The adblock wars are escalating, with head of the IAB launching a vitriolic attack on the companies behind the filtering software.
President and CEO of the Interactive Advertising Bureau (IAB) Randall Rothenburg used the opening keynote speech at the IAB summit to accuse Adblock Plus of being an “unethical, immoral, mendacious coven of techie wannabes” and an “old-fashioned extortion racket.”
His first target was Adblock Plus, owned by Germany-based Eyeo, which made a fuss last week when employees complained about being disinvited from the conference. They weren’t invited in the first place, Rothenberg told attendees in his opening speech.
Adblock Plus attended the event last year and it was registered for this year’s event, but its registration was cancelled by organisers.
“We had never invited them in the first place,” Rothenburg said on Monday. “They registered for this event online. When we found out, we cancelled the registration and reversed their credit card billing. Why? For the simple reason that they are stealing from publishers, subverting freedom of the press, operating a business model predicated on censorship of content, and ultimately forcing consumers to pay more money for less – and less diverse – information.”
He called out ad-blocking companies for their for-profit models and for setting up shop as gatekeepers.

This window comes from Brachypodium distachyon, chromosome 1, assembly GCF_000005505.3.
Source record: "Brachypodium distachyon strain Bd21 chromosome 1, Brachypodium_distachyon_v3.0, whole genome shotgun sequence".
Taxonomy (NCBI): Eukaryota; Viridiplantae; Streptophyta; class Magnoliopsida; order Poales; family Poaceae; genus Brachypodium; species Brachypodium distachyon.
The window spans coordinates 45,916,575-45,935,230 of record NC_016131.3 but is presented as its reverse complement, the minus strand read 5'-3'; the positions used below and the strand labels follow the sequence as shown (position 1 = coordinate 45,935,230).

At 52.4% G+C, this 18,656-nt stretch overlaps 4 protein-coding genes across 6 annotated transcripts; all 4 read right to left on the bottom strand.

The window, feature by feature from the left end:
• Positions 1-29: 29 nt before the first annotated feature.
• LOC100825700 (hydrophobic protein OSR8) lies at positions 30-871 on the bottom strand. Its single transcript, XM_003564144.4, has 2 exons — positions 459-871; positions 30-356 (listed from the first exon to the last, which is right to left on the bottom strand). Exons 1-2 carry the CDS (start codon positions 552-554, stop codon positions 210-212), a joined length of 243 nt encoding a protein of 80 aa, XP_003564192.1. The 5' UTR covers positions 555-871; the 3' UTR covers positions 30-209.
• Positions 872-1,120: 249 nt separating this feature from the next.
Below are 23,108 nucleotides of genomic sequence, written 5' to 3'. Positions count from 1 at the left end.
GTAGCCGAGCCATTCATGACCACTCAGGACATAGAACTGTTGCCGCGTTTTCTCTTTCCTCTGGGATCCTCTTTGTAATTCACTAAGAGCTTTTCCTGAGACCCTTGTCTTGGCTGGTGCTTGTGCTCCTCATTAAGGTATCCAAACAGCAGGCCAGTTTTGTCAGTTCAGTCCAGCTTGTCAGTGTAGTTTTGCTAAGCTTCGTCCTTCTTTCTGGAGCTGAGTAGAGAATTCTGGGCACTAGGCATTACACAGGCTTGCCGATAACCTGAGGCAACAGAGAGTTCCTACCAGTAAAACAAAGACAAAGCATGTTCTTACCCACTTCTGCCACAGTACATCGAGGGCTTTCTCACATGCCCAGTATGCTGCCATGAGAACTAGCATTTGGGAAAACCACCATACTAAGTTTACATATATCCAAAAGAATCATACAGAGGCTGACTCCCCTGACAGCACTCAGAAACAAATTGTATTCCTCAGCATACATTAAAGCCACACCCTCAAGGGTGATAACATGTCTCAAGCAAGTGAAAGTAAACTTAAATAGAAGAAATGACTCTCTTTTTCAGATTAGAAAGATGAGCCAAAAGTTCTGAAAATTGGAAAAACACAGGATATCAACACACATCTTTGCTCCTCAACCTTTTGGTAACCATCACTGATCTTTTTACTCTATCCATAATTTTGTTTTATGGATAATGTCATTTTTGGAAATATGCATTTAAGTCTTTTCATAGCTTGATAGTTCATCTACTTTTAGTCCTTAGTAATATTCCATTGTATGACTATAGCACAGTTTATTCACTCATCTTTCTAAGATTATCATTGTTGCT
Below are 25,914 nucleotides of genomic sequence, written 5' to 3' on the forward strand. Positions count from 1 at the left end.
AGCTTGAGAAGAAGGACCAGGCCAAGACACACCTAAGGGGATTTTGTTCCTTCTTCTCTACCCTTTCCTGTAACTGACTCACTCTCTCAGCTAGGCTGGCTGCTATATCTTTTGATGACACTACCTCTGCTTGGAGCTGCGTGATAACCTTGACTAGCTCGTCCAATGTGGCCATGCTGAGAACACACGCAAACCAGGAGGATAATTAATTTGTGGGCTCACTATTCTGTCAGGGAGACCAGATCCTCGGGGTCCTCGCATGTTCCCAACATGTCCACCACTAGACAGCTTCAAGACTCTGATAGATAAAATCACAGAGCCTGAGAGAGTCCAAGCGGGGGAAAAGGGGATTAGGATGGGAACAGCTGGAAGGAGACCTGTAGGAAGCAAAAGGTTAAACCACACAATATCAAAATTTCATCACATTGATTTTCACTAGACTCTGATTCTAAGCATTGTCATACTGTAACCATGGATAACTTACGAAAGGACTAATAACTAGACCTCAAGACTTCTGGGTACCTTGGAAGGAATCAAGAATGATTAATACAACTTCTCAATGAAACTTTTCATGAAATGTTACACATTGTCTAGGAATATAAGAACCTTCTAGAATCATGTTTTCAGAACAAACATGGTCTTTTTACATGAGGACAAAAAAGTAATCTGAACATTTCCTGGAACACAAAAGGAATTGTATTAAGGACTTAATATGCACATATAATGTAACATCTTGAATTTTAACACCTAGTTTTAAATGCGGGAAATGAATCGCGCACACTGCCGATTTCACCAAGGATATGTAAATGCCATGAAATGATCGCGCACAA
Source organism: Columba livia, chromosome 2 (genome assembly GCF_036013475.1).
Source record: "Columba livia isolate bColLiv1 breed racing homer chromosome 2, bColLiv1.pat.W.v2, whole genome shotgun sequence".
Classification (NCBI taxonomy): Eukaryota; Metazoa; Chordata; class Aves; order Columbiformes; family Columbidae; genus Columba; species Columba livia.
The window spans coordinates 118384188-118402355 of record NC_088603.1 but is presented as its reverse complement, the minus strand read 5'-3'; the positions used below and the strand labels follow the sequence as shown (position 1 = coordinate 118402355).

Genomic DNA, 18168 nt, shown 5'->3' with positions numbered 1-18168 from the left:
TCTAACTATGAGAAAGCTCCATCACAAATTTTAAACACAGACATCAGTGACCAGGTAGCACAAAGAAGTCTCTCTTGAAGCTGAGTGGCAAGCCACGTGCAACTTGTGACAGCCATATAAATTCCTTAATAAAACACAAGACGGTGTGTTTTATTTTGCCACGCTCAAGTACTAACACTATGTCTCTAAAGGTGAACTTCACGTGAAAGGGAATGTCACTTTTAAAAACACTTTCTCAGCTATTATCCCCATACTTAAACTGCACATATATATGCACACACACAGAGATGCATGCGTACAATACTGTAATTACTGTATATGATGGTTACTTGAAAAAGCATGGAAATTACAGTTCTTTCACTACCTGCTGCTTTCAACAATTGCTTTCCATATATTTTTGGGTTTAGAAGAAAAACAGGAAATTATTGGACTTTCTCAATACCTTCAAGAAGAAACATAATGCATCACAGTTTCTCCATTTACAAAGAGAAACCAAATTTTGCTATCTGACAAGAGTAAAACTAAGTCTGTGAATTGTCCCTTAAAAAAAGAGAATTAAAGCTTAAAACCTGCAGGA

In doing so, he said, they create business models “predicated on censorship of content.” These companies operate “an old-fashioned extortion racket, gussied up in the flowery but false language of contemporary consumerism.”
Rothenberg moved onto what’s actually causing ad blocking. Slow-loading pages and fear of malware inspire many to install ad blockers, so the IAB wants to help create industry standards and ways to measure user experience.
Hitting straight back, on the same day as Rothenburg’s speech, Shine CMO Roi Carthy called the IAB irrelevant to customers in a piece for Ad Age titled, “Consumers Must Look Elsewhere Than the IAB for Protection.”
Rothenberg finished his speech by applauding publishers who have taken steps to message ad-blocking users, informing them that they need to unblock or pay for content, for example.
“A combination of LEAN advertising and media, and publisher implementation of detection-notice-choice-and-constraint, will limit the impact of ad-blocking,” Rothenberg said.